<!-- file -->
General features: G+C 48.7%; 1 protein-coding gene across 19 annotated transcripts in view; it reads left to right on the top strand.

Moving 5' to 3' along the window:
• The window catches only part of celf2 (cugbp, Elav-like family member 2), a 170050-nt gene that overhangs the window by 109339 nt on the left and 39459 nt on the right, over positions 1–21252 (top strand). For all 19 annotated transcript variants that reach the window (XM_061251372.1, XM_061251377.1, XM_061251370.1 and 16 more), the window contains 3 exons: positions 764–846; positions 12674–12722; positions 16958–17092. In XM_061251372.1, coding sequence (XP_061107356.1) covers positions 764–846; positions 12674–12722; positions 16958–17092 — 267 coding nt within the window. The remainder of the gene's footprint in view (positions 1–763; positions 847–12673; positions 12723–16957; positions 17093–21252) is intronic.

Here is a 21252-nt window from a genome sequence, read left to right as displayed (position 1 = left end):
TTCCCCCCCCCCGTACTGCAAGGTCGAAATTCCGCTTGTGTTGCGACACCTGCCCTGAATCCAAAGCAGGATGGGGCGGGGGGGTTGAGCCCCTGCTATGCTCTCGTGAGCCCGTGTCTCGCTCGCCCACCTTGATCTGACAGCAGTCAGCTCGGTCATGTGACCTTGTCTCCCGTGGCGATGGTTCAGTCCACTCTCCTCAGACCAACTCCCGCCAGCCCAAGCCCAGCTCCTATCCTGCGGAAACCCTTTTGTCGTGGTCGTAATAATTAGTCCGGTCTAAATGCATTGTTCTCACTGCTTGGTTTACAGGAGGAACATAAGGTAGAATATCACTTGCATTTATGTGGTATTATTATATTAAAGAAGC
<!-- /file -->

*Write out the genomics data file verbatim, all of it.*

General features: G+C 48.7%; 1 protein-coding gene across 19 annotated transcripts in view; it reads left to right on the top strand.

Moving 5' to 3' along the window:
• The window catches only part of celf2 (cugbp, Elav-like family member 2), a 170050-nt gene that overhangs the window by 109339 nt on the left and 39459 nt on the right, over positions 1–21252 (top strand). For all 19 annotated transcript variants that reach the window (XM_061251372.1, XM_061251377.1, XM_061251370.1 and 16 more), the window contains 3 exons: positions 764–846; positions 12674–12722; positions 16958–17092. In XM_061251372.1, coding sequence (XP_061107356.1) covers positions 764–846; positions 12674–12722; positions 16958–17092 — 267 coding nt within the window. The remainder of the gene's footprint in view (positions 1–763; positions 847–12673; positions 12723–16957; positions 17093–21252) is intronic.

Here is a 21252-nt window from a genome sequence, read left to right as displayed (position 1 = left end):
TTCCCCCCCCCCGTACTGCAAGGTCGAAATTCCGCTTGTGTTGCGACACCTGCCCTGAATCCAAAGCAGGATGGGGCGGGGGGGTTGAGCCCCTGCTATGCTCTCGTGAGCCCGTGTCTCGCTCGCCCACCTTGATCTGACAGCAGTCAGCTCGGTCATGTGACCTTGTCTCCCGTGGCGATGGTTCAGTCCACTCTCCTCAGACCAACTCCCGCCAGCCCAAGCCCAGCTCCTATCCTGCGGAAACCCTTTTGTCGTGGTCGTAATAATTAGTCCGGTCTAAATGCATTGTTCTCACTGCTTGGTTTACAGGAGGAACATAAGGTAGAATATCACTTGCATTTATGTGGTATTATTATATTAAAGAAGC